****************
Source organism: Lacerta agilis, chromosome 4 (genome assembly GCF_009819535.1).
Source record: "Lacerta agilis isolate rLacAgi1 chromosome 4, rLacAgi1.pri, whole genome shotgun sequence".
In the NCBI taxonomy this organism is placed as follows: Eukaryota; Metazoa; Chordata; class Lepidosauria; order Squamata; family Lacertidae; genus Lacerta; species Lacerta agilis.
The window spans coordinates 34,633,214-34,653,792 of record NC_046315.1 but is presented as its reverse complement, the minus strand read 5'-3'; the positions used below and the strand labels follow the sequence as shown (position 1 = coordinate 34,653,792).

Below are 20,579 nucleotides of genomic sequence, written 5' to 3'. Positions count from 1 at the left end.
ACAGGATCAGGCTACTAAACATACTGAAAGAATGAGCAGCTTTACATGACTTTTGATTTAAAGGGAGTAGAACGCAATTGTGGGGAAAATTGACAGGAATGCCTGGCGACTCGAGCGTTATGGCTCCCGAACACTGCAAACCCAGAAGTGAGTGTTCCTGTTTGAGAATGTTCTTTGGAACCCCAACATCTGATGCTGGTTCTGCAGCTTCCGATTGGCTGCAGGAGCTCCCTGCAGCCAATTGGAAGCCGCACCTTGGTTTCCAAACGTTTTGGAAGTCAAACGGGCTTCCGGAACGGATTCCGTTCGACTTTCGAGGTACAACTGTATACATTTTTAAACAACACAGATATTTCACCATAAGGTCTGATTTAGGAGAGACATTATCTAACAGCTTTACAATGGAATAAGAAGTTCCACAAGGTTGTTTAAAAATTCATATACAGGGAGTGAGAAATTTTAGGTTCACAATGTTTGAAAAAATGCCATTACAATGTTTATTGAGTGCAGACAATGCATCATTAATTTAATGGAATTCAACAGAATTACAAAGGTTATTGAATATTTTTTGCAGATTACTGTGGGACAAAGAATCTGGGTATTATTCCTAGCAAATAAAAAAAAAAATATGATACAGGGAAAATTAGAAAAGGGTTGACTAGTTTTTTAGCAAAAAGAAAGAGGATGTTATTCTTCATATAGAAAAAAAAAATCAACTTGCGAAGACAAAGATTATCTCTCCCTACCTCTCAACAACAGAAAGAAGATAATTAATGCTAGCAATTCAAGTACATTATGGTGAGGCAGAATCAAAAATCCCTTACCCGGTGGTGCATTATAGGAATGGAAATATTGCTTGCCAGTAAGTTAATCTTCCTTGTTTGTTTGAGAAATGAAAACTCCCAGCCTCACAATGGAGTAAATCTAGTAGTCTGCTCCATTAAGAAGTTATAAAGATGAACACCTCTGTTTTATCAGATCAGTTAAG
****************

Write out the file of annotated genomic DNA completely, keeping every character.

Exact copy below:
Source organism: Lacerta agilis, chromosome 4 (genome assembly GCF_009819535.1).
Source record: "Lacerta agilis isolate rLacAgi1 chromosome 4, rLacAgi1.pri, whole genome shotgun sequence".
In the NCBI taxonomy this organism is placed as follows: Eukaryota; Metazoa; Chordata; class Lepidosauria; order Squamata; family Lacertidae; genus Lacerta; species Lacerta agilis.
The window spans coordinates 34,633,214-34,653,792 of record NC_046315.1 but is presented as its reverse complement, the minus strand read 5'-3'; the positions used below and the strand labels follow the sequence as shown (position 1 = coordinate 34,653,792).

Below are 20,579 nucleotides of genomic sequence, written 5' to 3'. Positions count from 1 at the left end.
ACAGGATCAGGCTACTAAACATACTGAAAGAATGAGCAGCTTTACATGACTTTTGATTTAAAGGGAGTAGAACGCAATTGTGGGGAAAATTGACAGGAATGCCTGGCGACTCGAGCGTTATGGCTCCCGAACACTGCAAACCCAGAAGTGAGTGTTCCTGTTTGAGAATGTTCTTTGGAACCCCAACATCTGATGCTGGTTCTGCAGCTTCCGATTGGCTGCAGGAGCTCCCTGCAGCCAATTGGAAGCCGCACCTTGGTTTCCAAACGTTTTGGAAGTCAAACGGGCTTCCGGAACGGATTCCGTTCGACTTTCGAGGTACAACTGTATACATTTTTAAACAACACAGATATTTCACCATAAGGTCTGATTTAGGAGAGACATTATCTAACAGCTTTACAATGGAATAAGAAGTTCCACAAGGTTGTTTAAAAATTCATATACAGGGAGTGAGAAATTTTAGGTTCACAATGTTTGAAAAAATGCCATTACAATGTTTATTGAGTGCAGACAATGCATCATTAATTTAATGGAATTCAACAGAATTACAAAGGTTATTGAATATTTTTTGCAGATTACTGTGGGACAAAGAATCTGGGTATTATTCCTAGCAAATAAAAAAAAAAATATGATACAGGGAAAATTAGAAAAGGGTTGACTAGTTTTTTAGCAAAAAGAAAGAGGATGTTATTCTTCATATAGAAAAAAAAAATCAACTTGCGAAGACAAAGATTATCTCTCCCTACCTCTCAACAACAGAAAGAAGATAATTAATGCTAGCAATTCAAGTACATTATGGTGAGGCAGAATCAAAAATCCCTTACCCGGTGGTGCATTATAGGAATGGAAATATTGCTTGCCAGTAAGTTAATCTTCCTTGTTTGTTTGAGAAATGAAAACTCCCAGCCTCACAATGGAGTAAATCTAGTAGTCTGCTCCATTAAGAAGTTATAAAGATGAACACCTCTGTTTTATCAGATCAGTTAAG